Data Types in Arduino

Contributors: b_e_n

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Testing Data Types (Addition)

Okay, let’s move on to test some more data types. If you’re following along at home, you’ll want to change your code, as seen below:

Code snippet for byte program Code snippet for int code

Now, load the code onto your Arduino board. Check the compile size: 2488 bytes for int versus 2458 bytes for byte. Not a lot bigger, but it IS bigger. Again, this is because using data types which require more than 8 bits of storage (like int, long, or float also requires the compiler to generate more actual machine code for the addition to be realized - the processor itself simply doesn’t have the capability of supporting larger data natively. Now, open the serial console and you should see something like this:

Addition with ints serial port capture.

Next observation: this time the values printed correctly. That’s because the new datatype we’ve introduced, the int, is correctly interpreted by the compiler as a numeric datatype, and Serial.print() correctly formats the output data to reflect that in the console. So, second lesson of Arduino datatype finesse: if you WANT to send the binary equivalent of a numeric datatype, say, as a means of sharing data with another computing device rather than a user looking at a console, use the Serial.write() function.

Next, let’s check out “Elapsed time” again. We’re up to 12 microseconds now - about 3 times as long! Still pretty short, but this is due to the previously mentioned fact that this is an 8-bit processor, so it needs to jump through some hoops to do 16-bit math, which is what’s required when adding int variables together.

Onward and upward! Now let’s check out the long datatype. Repeat the last code change, except this time replace the two incidents of int with long. Load the code and open your serial console and see what’s happened.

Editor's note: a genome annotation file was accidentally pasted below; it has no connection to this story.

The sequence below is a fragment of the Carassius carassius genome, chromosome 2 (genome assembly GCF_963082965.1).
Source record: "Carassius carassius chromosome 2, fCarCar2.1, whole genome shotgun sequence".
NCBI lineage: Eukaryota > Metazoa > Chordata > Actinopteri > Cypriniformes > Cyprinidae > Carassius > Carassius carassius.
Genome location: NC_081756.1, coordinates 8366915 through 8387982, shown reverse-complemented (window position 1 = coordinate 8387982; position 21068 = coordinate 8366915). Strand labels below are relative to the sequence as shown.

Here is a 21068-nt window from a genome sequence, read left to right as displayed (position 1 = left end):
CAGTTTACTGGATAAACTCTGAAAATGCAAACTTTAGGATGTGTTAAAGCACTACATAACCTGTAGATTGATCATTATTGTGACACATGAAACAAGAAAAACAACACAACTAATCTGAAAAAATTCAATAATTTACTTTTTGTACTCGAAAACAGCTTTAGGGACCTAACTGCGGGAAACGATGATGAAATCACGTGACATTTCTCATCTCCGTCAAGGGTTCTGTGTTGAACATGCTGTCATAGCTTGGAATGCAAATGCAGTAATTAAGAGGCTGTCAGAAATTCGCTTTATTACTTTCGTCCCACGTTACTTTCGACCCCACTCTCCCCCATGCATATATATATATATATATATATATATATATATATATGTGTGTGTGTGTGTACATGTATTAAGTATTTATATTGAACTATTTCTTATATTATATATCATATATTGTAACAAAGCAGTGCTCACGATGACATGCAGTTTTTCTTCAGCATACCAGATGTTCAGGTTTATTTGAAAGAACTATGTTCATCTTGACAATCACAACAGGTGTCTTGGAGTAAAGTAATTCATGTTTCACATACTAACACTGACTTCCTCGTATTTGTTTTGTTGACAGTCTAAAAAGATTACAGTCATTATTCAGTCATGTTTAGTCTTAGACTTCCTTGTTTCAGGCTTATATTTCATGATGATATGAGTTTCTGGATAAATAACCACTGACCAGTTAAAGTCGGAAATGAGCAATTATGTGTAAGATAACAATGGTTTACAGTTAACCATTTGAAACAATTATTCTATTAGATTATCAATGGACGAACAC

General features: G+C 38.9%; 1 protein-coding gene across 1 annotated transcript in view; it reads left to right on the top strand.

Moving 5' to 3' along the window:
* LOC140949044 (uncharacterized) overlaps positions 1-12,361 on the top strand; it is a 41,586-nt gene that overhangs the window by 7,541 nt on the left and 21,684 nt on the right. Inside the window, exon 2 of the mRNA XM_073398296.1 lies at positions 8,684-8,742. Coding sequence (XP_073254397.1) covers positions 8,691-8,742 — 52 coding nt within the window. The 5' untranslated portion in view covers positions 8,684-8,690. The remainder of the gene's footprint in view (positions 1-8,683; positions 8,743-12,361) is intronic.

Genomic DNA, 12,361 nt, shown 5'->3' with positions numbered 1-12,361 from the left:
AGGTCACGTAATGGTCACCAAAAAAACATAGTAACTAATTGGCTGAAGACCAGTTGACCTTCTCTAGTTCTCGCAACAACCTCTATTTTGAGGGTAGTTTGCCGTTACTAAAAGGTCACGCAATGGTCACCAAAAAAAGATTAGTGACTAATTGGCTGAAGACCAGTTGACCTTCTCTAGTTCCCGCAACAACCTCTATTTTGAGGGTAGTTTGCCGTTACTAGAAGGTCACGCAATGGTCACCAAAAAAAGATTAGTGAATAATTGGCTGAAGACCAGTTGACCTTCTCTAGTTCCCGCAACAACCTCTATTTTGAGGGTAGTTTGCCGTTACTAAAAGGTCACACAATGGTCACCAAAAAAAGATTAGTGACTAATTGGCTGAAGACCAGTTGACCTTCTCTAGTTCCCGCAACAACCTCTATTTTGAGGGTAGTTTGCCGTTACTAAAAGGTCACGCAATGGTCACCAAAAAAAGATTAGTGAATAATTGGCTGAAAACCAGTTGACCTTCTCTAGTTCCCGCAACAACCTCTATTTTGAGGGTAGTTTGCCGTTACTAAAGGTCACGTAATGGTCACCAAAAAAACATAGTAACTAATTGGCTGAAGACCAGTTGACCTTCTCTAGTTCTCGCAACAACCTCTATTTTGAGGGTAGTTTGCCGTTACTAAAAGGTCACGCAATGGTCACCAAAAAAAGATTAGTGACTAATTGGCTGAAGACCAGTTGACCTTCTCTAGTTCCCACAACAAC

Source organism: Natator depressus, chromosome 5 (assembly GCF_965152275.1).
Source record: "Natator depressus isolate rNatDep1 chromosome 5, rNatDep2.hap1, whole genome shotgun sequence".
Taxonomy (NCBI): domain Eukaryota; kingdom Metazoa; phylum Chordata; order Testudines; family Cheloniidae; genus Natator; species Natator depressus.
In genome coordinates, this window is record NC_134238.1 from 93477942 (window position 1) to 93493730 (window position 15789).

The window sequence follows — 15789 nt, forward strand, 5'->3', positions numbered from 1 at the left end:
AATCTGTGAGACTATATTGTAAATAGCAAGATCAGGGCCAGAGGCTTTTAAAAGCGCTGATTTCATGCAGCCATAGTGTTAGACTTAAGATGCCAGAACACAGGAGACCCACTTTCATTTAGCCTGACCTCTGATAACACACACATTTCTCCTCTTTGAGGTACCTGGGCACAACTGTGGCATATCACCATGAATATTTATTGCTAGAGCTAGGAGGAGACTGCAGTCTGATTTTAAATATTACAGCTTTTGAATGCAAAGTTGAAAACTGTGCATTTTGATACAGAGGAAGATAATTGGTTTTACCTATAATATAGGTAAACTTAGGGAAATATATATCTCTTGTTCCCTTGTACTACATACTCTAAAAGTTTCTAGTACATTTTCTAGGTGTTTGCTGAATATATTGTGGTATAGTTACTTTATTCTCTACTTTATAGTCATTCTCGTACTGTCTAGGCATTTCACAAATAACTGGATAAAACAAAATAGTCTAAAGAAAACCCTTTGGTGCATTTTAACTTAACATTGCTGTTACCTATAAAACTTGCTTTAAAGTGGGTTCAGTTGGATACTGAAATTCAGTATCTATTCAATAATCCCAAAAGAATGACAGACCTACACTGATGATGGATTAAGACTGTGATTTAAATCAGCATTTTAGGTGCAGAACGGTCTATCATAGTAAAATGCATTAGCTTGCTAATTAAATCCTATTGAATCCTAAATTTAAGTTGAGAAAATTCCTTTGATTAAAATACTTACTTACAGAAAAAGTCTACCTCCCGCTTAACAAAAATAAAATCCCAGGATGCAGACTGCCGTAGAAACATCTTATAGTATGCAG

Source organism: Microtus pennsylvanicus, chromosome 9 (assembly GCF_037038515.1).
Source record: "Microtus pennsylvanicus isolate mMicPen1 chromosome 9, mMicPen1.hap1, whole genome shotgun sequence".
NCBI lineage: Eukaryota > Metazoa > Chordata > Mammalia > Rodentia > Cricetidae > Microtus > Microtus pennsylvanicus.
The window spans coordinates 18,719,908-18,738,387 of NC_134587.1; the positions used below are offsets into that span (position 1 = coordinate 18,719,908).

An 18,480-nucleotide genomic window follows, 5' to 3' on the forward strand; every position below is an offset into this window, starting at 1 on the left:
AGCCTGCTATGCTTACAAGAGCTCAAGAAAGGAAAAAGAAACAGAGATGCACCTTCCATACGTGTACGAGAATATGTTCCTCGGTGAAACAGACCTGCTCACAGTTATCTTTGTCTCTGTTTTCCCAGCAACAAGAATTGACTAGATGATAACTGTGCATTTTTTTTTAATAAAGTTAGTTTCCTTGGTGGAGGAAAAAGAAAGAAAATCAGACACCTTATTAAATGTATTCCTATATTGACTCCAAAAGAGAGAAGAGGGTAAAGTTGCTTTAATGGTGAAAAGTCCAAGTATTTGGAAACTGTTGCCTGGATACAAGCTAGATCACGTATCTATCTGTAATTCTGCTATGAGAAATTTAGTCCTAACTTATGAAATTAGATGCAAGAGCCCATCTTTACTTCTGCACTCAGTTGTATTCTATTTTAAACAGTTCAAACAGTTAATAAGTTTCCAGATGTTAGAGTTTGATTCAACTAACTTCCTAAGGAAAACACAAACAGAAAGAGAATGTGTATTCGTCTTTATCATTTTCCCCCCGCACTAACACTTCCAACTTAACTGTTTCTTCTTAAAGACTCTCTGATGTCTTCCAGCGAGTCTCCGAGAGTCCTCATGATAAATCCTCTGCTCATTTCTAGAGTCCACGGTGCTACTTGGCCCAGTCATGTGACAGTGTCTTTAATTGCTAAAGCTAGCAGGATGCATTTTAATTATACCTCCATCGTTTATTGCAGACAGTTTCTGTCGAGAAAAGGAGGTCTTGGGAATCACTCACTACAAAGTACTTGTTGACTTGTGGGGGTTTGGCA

Serial capture of addition with longs

Before we dive into the serial capture, let’s revisit the compile size. I got 2516 bytes, this time- 28 bytes more than using int and 58 more than using byte. Still a pretty small difference but a difference nonetheless, and a difference which could add up if you do a lot of math with long instead of int or byte.

Okay, now on to the serial results. Again, notice that the elapsed time changed. This time, however, it DECREASED from 12 microseconds to 8! How does that work? This is your third lesson in Arduino datatype finesse: what you think is happening may not be what is actually happening. I’m not sure why this occurs - it may be due to some compiler optimization, or due to some run-time optimization which saves time on small value additions which is not present in the int code. Regardless, long is faster than int is not necessarily a safe takeaway here, as we’ll see when we get into multiplication and division.

Okay, last stop, floating point math. Floating point math on the Arduino is tricky because the Arduino lacks a floating point unit, which is fancy-talk for a dedicated section of the processor which handles math with an arbitrary number of digits after a decimal point. Floating point math is also a sticky concept, because while humans can deal well with arbitrary numbers of zeros after the decimal point, computers can’t. This is the origin of the infamous 1 is not 1 bug that some early generation Pentium processors suffered from.

Alter the code as above again, but replace long with float in the two pertinent locations. Load the code and check out the compile size: 3864 bytes! What happened is that by including the floating point data type, you forced the compiler to include the floating point handling code. Clearly, that’s a pretty big chunk of code - it increased the size by a fair margin. Datatype finesse lesson four: don’t use floating point math unless you really, really have to. Most times, that’s going to be limited to giving users feedback about something which is fairly meaningless as an arbitrary integer value: the ADC will return a value like 536, which is cryptic, but converted into floating point it would be something like 2.62V, which is much more useful.

Serial capture of addition with floating points

Now look at the run time on this code - back up to 12 microseconds. Also, note that the printed value now includes two zeros after the decimal place. If you want more (or fewer) digits after the decimal, you can add a number of digits into your print command:

Serial.print(x, 3); // print floating point number x with three digits after the decimal.


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